# Working with average numbers and finding unknown variables?

There is this question I was approached with and I am absolutely stumped on where to even begin to solve it. It goes like this:

Based off the following 4 equations, find the average of $x_1$, $x_2$, $x_3$, and $x_4$.

$$x_1 + \frac{x_2+x_3+x_4}{3} = 25$$

$$x_2 + \frac{x_1+x_3+x_4}{3} = 37$$

$$x_3 + \frac{x_1+x_2+x_4}{3} = 43$$

$$x_4 + \frac{x_1+x_2+x_3}{3} = 51$$

However I'm unsure of how to move on from here or if I am even going in the right direction.

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For more infor than just the average (see @Twieceler's answer below), you could just solve the system of equations using Gaussian Elimination. – gt6989b Feb 20 '13 at 21:51
You could multiply each equation by 3 on both sides to remove the fractions and then row reduce it to get somewhere. – JB King Feb 20 '13 at 21:55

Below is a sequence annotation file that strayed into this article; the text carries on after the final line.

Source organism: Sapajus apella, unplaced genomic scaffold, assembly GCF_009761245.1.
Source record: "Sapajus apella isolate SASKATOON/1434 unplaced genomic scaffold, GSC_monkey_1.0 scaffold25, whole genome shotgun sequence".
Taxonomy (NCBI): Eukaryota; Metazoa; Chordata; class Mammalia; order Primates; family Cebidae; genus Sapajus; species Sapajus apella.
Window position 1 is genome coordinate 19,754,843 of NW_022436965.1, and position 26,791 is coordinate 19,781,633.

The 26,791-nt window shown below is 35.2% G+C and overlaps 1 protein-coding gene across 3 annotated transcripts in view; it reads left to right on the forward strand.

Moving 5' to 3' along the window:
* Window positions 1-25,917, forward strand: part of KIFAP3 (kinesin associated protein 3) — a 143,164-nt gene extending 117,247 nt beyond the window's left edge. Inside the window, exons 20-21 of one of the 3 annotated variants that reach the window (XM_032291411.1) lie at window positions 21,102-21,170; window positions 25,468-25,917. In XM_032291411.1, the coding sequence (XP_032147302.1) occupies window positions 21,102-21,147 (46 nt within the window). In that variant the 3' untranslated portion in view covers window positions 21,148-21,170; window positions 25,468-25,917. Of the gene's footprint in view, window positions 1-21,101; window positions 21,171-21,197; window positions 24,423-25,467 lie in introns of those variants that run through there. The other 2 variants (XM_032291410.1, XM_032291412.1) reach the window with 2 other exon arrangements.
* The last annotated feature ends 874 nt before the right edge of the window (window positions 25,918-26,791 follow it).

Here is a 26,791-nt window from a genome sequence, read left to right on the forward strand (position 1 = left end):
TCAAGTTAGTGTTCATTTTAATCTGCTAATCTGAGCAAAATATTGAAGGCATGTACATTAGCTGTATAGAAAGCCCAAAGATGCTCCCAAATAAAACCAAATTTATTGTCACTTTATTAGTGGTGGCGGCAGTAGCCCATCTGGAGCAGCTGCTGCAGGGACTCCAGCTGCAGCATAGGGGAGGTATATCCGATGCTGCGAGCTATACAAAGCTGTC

But Gaussian elimination is a lot more work than needed to get the requested answer. – Ross Millikan Feb 20 '13 at 23:39

After doing so, I ended up with $6x_1 + 6x_2 + 6x_3 + 6x_4 = 156$, and from there I divided everything by $6$, and then divided everything by $4$. Was this the right approach? The final answer was $6\frac{1}{2}$. – Backslash Feb 20 '13 at 23:33
@RossMillikan How would I get $5\frac{1}{3}$ as the coefficient?I found out that $6$ is definitely not right however after recalculating I am getting a coefficient of $4$. – Backslash Feb 20 '13 at 23:56
@Qasim: I didn't read carefully enough. You get a full $x_1$ from the first one and three thirds from the last three, so a total of $2$. Similarly for the others. – Ross Millikan Feb 20 '13 at 23:58